After Steubenville: Mainstream media coverage of the trial outcome focused on the repercussions for the perpetrators, even though they are not the victims here. One independent commentator points out that the two had different reactions at sentencing, with Ma’Lik seeming more redeemable. Mia McKenzie of Black Girl Dangerous points out that punishing the boys by sending them to juvie will “just break them harder.”

Jane Doe Recovers: The then-unconscious girl faces a tough recovery in a small town where everyone knows, but at least her mother has been supportive.

Women are People: Well-meaning commentators who ask “What if this happened to your sister?” are missing the point, because women are individuals in our own right. The New Statesman says that this is rape culture’s Abu Ghraib moment.

Hillary Watch: Embracing the freedom of having completed her term as Secretary of State, Ms. Clinton announced her support for gay marriage.

Malala Emerging: The Pakistani teen and world feminist icon started boarding school England, but the cause she fought for remains unfulfilled.

Leaning In: Sheryl Sandberg is creating quite a stir with her book, but improving policies to mandate that women have access to part-time leave could actually foster subtle job discrimination, preventing other women from reaching the very top. Meanwhile, workplace gender segregation has broad implications for how men and women see each other. And at least one career woman wonders if the sacrifice was worth it.

Random Lessons In Feminist History: Miss America (Really)

In our new book, Sexy Feminism, we share ways to add feminism to every day activities. Your beauty routine, for example, can totally be a feminist act.

But there are some institutions that are the oil to feminism’s water: The two just don’t mix. And Miss America is about as oily as it gets. It was the site, after all, of one of the best-known feminist protests. In 1968, leaders of the fast-growing second wave feminist movement chose that year’s Miss America Pageant in Atlantic City as the place to stage a dramatic protest (and gain the world’s media focus while doing it). The activists used pageant contestants as examples of how women were being devalued in society—that is, for their looks, not their intellect. Into the “freedom trash can” went instruments of oppression—high heels, makeup, bras (no, they were not burned), women’s magazines, and girdles. The event sparked the discussion on standards of female beauty that continues to this day.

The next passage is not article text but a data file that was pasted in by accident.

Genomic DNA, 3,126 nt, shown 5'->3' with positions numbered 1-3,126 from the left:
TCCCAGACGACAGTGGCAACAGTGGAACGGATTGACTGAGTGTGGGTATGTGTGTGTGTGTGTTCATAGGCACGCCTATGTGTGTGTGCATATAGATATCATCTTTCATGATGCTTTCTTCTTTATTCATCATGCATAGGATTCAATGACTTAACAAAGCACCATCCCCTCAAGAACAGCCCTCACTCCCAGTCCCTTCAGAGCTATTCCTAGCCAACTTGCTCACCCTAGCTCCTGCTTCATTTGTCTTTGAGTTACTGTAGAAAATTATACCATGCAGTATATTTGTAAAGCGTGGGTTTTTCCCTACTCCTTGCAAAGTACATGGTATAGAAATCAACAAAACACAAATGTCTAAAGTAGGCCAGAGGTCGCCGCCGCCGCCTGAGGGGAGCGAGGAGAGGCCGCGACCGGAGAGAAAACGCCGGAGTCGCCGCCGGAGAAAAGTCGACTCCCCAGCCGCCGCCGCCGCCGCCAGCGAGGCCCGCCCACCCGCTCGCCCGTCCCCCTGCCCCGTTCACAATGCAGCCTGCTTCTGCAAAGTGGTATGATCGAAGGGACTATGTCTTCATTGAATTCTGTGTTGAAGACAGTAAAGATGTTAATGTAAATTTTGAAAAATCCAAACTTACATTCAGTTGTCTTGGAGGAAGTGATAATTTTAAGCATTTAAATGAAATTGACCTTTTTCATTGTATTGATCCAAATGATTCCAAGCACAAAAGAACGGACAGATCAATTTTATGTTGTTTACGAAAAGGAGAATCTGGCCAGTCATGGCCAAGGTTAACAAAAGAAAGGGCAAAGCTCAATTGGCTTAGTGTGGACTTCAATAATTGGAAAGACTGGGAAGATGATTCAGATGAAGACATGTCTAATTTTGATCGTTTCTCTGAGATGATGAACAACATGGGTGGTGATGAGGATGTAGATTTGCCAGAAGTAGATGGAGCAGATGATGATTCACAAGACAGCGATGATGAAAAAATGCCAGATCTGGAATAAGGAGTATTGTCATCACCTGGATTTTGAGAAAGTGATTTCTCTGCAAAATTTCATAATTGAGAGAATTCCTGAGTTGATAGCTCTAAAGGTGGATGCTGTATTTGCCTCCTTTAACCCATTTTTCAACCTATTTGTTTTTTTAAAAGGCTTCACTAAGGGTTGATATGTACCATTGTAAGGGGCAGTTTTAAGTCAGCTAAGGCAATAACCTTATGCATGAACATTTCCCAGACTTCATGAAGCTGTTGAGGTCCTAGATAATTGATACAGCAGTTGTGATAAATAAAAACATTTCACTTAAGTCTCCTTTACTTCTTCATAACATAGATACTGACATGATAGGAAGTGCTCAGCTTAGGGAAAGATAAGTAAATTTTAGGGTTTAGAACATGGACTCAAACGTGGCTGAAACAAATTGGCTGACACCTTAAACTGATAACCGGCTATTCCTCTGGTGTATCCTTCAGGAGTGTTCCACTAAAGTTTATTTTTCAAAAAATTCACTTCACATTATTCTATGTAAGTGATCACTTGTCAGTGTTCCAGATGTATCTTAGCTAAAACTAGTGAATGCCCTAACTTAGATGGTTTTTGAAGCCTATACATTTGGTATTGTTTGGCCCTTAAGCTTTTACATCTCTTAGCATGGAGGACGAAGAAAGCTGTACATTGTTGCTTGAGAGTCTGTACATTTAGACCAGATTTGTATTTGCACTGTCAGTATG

Only 17 years earlier, a woman named Yolande Betbeze was fighting for similar progress from within the pageant. She was crowned Miss America in 1951 but was very vocal about her feelings about the swimsuit competition (summary: eye roll). After she was crowned, she refused to pose in underwear-like garments of any kind. Her protest provoked the swimsuit company, Catalina, to pull its sponsorship of the pageant. The Miss America Organization itself says Betbeze’s actions led to a new focus on scholarships, rather than female beauty.